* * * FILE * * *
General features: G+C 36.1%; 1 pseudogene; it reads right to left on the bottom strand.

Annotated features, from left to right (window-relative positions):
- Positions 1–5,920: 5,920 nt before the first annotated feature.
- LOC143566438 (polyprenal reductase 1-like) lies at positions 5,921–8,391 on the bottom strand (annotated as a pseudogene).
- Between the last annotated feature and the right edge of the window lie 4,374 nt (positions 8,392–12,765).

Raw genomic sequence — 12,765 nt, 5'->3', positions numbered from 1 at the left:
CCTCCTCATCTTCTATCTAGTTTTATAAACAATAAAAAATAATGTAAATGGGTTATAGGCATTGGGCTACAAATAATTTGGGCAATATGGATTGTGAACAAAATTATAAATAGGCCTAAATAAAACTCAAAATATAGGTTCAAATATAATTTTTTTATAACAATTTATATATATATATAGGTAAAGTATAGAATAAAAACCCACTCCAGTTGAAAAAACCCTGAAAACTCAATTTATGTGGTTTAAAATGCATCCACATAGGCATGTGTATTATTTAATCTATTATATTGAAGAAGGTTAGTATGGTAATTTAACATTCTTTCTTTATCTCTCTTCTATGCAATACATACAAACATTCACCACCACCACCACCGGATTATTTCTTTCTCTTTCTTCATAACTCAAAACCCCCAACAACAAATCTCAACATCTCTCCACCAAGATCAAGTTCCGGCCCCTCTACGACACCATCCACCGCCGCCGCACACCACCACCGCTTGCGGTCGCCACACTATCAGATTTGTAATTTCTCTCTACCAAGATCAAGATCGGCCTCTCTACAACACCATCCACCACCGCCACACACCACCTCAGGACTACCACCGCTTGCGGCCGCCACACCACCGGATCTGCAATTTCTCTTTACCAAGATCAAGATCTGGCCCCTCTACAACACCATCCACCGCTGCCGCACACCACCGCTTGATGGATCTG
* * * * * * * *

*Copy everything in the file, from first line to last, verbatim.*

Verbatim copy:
General features: G+C 36.1%; 1 pseudogene; it reads right to left on the bottom strand.

Annotated features, from left to right (window-relative positions):
- Positions 1–5,920: 5,920 nt before the first annotated feature.
- LOC143566438 (polyprenal reductase 1-like) lies at positions 5,921–8,391 on the bottom strand (annotated as a pseudogene).
- Between the last annotated feature and the right edge of the window lie 4,374 nt (positions 8,392–12,765).

Raw genomic sequence — 12,765 nt, 5'->3', positions numbered from 1 at the left:
CCTCCTCATCTTCTATCTAGTTTTATAAACAATAAAAAATAATGTAAATGGGTTATAGGCATTGGGCTACAAATAATTTGGGCAATATGGATTGTGAACAAAATTATAAATAGGCCTAAATAAAACTCAAAATATAGGTTCAAATATAATTTTTTTATAACAATTTATATATATATATAGGTAAAGTATAGAATAAAAACCCACTCCAGTTGAAAAAACCCTGAAAACTCAATTTATGTGGTTTAAAATGCATCCACATAGGCATGTGTATTATTTAATCTATTATATTGAAGAAGGTTAGTATGGTAATTTAACATTCTTTCTTTATCTCTCTTCTATGCAATACATACAAACATTCACCACCACCACCACCGGATTATTTCTTTCTCTTTCTTCATAACTCAAAACCCCCAACAACAAATCTCAACATCTCTCCACCAAGATCAAGTTCCGGCCCCTCTACGACACCATCCACCGCCGCCGCACACCACCACCGCTTGCGGTCGCCACACTATCAGATTTGTAATTTCTCTCTACCAAGATCAAGATCGGCCTCTCTACAACACCATCCACCACCGCCACACACCACCTCAGGACTACCACCGCTTGCGGCCGCCACACCACCGGATCTGCAATTTCTCTTTACCAAGATCAAGATCTGGCCCCTCTACAACACCATCCACCGCTGCCGCACACCACCGCTTGATGGATCTG